Bristol's Opdivo-Yervoy melanoma combo wins speedy thumbs up from NICE
It was only yesterday that England’s cost watchdogs shot down a melanoma combination from Roche. But they had better news Friday for Bristol-Myers Squibb.
The National Institute for Health and Care Excellence (NICE) surprised industry-watchers with a speedy thumbs up for the one-two punch of Bristol’s Opdivo and Yervoy in advanced forms of the disease. And thanks to that verdict, patients in England will be the first to gain access to the immunotherapy pairing, which won EU approval just last month.
“After one of the fastest drug appraisals NICE has carried out, these promising new immunotherapy treatments for advanced melanoma look set to significantly extend the life of people with the condition,” Carole Longson, director of NICE’s Health Technology Evaluation Centre, said in a statement. “The evidence we examined was very promising, and I know further trials are ongoing which have also released encouraging data.”
It’s a welcome verdict for Bristol, which could see 1,300 English patients eligible for the drug combo each year. There is one caveat, though: The company has to offer Yervoy at a discount it’s already struck with the cost-effectiveness gatekeepers through a so-called “patient-access scheme.”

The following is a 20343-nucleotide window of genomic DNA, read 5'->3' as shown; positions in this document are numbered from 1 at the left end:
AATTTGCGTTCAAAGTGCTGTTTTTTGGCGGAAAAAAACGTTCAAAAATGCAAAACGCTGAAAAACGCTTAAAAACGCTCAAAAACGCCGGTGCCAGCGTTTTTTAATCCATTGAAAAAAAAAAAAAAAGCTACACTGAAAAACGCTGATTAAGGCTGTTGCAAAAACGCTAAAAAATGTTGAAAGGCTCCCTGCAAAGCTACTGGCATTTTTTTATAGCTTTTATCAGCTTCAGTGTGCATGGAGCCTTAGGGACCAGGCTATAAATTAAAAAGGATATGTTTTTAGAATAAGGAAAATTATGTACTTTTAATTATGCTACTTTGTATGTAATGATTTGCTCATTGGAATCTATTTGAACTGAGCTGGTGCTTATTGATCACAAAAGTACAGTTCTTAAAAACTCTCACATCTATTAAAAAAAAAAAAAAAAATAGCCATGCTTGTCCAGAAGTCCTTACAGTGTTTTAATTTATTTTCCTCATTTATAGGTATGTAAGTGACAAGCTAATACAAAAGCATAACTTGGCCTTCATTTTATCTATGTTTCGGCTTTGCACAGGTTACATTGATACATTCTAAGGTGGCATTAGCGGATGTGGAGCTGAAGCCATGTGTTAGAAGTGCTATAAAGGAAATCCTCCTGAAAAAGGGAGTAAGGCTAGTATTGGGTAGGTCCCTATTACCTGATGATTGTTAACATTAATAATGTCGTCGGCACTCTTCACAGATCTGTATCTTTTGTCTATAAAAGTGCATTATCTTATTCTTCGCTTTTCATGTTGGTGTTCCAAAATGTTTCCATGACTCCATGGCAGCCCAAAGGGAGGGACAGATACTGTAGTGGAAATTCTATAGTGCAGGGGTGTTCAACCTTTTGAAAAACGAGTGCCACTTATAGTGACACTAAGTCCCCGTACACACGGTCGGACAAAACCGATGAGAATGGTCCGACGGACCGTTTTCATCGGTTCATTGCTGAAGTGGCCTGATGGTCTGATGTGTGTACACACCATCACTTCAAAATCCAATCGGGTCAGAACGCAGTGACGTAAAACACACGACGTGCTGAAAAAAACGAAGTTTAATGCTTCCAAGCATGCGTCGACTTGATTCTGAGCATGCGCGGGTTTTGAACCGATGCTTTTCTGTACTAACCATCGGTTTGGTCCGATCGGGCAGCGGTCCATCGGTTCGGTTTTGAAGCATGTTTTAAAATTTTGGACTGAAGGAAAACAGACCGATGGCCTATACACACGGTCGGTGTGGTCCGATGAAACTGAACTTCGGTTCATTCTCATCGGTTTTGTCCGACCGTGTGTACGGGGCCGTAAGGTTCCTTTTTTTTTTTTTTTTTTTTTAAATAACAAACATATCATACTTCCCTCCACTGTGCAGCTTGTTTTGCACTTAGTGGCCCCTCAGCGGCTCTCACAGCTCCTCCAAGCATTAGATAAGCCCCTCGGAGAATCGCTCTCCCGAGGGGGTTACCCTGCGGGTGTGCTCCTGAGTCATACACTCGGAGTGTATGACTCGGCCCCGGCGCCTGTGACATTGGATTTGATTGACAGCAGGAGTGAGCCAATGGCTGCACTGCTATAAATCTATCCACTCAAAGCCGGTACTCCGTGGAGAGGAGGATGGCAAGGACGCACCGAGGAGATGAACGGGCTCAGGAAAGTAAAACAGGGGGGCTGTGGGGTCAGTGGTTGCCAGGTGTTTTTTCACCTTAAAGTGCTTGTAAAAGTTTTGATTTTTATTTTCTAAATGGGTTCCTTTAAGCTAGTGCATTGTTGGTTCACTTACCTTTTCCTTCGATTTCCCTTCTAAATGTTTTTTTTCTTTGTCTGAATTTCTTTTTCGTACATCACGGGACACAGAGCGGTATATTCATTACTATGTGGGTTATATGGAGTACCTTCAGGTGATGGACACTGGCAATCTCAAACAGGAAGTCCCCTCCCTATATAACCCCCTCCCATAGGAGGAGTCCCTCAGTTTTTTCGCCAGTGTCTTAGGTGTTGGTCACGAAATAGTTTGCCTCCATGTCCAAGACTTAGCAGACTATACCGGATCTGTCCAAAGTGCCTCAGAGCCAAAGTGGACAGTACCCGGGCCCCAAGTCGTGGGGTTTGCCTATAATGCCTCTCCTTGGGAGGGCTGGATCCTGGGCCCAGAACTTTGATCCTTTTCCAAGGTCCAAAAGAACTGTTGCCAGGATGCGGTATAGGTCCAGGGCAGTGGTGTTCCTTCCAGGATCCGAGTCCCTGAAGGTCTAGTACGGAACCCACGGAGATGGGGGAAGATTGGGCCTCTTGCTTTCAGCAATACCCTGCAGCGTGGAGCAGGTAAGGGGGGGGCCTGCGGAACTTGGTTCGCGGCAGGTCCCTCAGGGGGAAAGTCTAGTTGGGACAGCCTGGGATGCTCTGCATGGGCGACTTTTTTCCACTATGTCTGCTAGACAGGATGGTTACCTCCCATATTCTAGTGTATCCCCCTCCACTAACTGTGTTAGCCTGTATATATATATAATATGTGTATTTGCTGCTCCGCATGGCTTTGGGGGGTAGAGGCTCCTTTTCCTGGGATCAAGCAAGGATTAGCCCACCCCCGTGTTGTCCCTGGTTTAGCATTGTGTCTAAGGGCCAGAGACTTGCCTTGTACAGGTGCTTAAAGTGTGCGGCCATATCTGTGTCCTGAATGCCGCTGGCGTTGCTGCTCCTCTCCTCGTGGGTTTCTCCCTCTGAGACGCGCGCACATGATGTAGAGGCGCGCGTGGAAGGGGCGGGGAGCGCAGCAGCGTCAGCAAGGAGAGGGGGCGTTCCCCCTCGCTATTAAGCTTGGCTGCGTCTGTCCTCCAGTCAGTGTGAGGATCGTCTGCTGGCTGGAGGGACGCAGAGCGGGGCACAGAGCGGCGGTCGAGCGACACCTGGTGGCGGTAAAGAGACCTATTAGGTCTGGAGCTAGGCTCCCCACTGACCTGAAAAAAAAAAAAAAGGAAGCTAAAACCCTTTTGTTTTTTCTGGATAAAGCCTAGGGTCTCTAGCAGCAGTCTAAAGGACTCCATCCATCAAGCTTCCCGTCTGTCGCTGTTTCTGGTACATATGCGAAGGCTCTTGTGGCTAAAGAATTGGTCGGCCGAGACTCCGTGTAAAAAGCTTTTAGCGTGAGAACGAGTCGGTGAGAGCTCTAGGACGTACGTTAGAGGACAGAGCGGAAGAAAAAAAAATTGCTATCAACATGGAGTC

More often than not, NICE makes headlines for shooting down pricey new cancer treatments, and perhaps nobody knows that better than Bristol rival Roche. Thursday, the cost-effectiveness gatekeepers said no to skin-cancer med Cotellic, used in tandem with fellow Roche therapy Zelboraf.
BMS has had mixed results with quick-selling Opdivo, though: In January, NICE green-lighted the solo med in melanoma without even extracting a discount, but in May it dismissed the product as too pricey for lung cancer patients.
Meanwhile, the Opdivo/Yervoy duo therapy has been selling in the U.S. since the FDA approved it last October for a specific group of advanced melanoma patients. And those sales have been helping fuel competition between Opdivo and Keytruda, the nemesis checkpoint inhibitor Merck rolled out in 2014.
by Carly Helfand | Jun 17, 2016